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Exploring the Use of Drones for Oiled Shoreline Assessments

OCTOBER 21, 2016--OR&R’s Emergency Response Division, California’s Office of Spill Prevention & Response (OSPR), and the U.S. Coast Guard teamed up with Chevron to explore the utility of unmanned aerial systems (UAS, a.k.a. drones) as a reconnaissance tool for shoreline oiling.

Normally during oil spills, the nature and extent of shoreline oiling is determined by ground-based surveys using the Shoreline Cleanup Assessment Technique (SCAT). In situations when shorelines cannot be safely accessed (heavy surf conditions, rocky outcroppings, cliff or bluff bases, etc.) or may include especially sensitive habitats (such as marshes), SCAT may be limited to conducting helicopter-based, ground-based binocular surveys, or no surveys at all.

Emerging technologies such as drones may become an important element in future SCAT survey efforts, so it is critical to evaluate how to efficiently incorporate these data-gathering tools in a way that is most effective. The surveys used both traditional SCAT ground teams and several drone configurations (fixed wing and multi-copter platforms with various sensors and flight patterns) to characterize surrogate oil targets on different shoreline types (beach, rocky and marsh) and also look at data flow and visualization issues (processing times, formats, ERMA). Drones were deployed from land and boats to gather and transmit SCAT data streams of varying complexity (from annotated still images to live-streaming video).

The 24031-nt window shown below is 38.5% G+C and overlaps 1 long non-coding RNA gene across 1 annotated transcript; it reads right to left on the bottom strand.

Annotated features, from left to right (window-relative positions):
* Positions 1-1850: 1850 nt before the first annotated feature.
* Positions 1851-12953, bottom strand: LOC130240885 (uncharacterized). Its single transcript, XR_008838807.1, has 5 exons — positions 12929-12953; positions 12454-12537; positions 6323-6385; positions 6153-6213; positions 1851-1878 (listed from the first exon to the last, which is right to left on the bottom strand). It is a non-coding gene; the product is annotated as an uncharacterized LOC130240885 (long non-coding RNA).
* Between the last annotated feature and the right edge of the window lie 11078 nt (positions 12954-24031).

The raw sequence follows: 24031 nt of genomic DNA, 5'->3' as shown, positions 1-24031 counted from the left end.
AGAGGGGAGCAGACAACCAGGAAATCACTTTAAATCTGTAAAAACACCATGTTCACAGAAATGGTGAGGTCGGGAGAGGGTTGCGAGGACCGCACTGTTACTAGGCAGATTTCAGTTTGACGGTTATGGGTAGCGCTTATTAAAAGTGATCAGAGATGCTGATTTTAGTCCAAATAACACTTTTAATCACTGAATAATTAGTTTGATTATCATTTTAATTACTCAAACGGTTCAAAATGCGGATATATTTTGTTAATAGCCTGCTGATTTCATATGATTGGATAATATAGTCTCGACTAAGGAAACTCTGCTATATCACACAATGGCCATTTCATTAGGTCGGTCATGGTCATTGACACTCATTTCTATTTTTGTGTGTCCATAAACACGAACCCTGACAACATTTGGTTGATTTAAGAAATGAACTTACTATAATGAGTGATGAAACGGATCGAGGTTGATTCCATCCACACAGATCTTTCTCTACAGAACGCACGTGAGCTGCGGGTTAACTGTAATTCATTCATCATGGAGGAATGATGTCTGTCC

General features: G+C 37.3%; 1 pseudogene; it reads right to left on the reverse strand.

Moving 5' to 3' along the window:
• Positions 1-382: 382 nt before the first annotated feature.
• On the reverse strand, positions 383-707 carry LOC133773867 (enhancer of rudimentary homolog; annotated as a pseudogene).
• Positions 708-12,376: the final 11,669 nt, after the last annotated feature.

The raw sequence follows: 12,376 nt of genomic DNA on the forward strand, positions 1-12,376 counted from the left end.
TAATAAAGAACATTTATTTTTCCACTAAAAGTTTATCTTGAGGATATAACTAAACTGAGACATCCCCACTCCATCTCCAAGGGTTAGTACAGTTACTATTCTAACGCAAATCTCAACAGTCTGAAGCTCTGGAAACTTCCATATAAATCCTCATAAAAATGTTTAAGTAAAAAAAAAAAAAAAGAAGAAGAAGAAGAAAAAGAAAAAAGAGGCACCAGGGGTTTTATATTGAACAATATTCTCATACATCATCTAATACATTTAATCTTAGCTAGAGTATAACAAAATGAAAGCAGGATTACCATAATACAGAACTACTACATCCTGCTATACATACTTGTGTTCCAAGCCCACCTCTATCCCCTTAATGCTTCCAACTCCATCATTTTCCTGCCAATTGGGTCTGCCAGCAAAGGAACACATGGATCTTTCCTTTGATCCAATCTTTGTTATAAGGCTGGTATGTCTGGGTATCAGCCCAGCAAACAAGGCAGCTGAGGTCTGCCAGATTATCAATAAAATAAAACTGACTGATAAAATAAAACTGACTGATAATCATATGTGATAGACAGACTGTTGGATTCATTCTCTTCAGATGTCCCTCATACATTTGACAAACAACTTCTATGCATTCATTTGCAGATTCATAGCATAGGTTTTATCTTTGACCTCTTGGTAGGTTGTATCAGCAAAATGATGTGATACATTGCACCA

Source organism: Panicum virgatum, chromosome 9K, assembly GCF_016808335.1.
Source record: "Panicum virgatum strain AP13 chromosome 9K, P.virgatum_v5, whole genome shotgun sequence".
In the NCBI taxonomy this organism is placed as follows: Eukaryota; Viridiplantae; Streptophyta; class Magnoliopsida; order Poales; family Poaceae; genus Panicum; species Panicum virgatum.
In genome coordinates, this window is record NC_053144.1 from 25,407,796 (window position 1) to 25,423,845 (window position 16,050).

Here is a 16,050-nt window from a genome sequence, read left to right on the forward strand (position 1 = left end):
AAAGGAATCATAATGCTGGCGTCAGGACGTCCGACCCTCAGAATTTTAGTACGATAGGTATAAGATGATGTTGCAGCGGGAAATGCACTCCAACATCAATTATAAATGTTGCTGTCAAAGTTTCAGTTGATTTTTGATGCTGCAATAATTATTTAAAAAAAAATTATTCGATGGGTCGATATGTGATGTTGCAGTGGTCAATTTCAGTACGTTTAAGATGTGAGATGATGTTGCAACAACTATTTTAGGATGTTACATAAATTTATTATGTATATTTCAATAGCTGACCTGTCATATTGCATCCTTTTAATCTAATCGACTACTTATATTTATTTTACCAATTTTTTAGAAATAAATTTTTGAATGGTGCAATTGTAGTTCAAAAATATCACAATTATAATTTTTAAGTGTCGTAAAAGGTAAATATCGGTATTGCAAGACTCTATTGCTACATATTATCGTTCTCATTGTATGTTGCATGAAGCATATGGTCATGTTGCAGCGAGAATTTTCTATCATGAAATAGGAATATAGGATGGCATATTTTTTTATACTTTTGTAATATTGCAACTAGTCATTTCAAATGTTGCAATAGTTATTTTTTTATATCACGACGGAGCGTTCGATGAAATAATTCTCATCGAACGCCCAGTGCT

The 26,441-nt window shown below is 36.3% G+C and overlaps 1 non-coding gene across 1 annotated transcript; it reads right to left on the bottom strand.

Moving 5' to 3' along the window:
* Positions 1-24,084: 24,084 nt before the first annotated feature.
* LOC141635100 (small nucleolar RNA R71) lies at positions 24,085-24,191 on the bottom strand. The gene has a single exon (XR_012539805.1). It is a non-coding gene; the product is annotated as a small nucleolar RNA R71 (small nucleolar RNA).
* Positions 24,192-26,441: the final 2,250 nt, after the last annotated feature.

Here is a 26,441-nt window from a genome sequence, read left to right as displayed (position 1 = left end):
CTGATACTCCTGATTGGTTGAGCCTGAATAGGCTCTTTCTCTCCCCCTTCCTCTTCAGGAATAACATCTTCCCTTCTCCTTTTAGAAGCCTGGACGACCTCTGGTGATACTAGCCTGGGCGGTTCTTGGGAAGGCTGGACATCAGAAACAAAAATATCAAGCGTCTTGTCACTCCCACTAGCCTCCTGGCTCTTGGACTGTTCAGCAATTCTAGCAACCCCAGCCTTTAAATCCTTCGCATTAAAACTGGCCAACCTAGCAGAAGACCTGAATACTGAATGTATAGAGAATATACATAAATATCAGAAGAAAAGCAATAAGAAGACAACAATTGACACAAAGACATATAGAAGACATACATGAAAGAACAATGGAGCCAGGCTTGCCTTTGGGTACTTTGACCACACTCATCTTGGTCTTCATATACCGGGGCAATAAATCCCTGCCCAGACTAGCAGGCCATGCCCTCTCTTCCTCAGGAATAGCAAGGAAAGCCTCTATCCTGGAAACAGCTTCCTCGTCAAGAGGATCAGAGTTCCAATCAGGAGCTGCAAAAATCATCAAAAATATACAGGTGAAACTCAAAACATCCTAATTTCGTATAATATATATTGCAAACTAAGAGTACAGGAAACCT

At completion, we hope to have a far better idea of what the future of SCAT operations might look like and how to most effectively use these fast emerging technologies.

For additional information, please contact Jordan.Stout@noaa.gov or Michele.Jacobi@noaa.gov.

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Man crouching to work on a beach.
Deploying surrogate oil targets in the intertidal zone of Point Pinole Regional Park in preparation for the day’s drone flyovers. (NOAA)
Last updated Jun. 14, 2019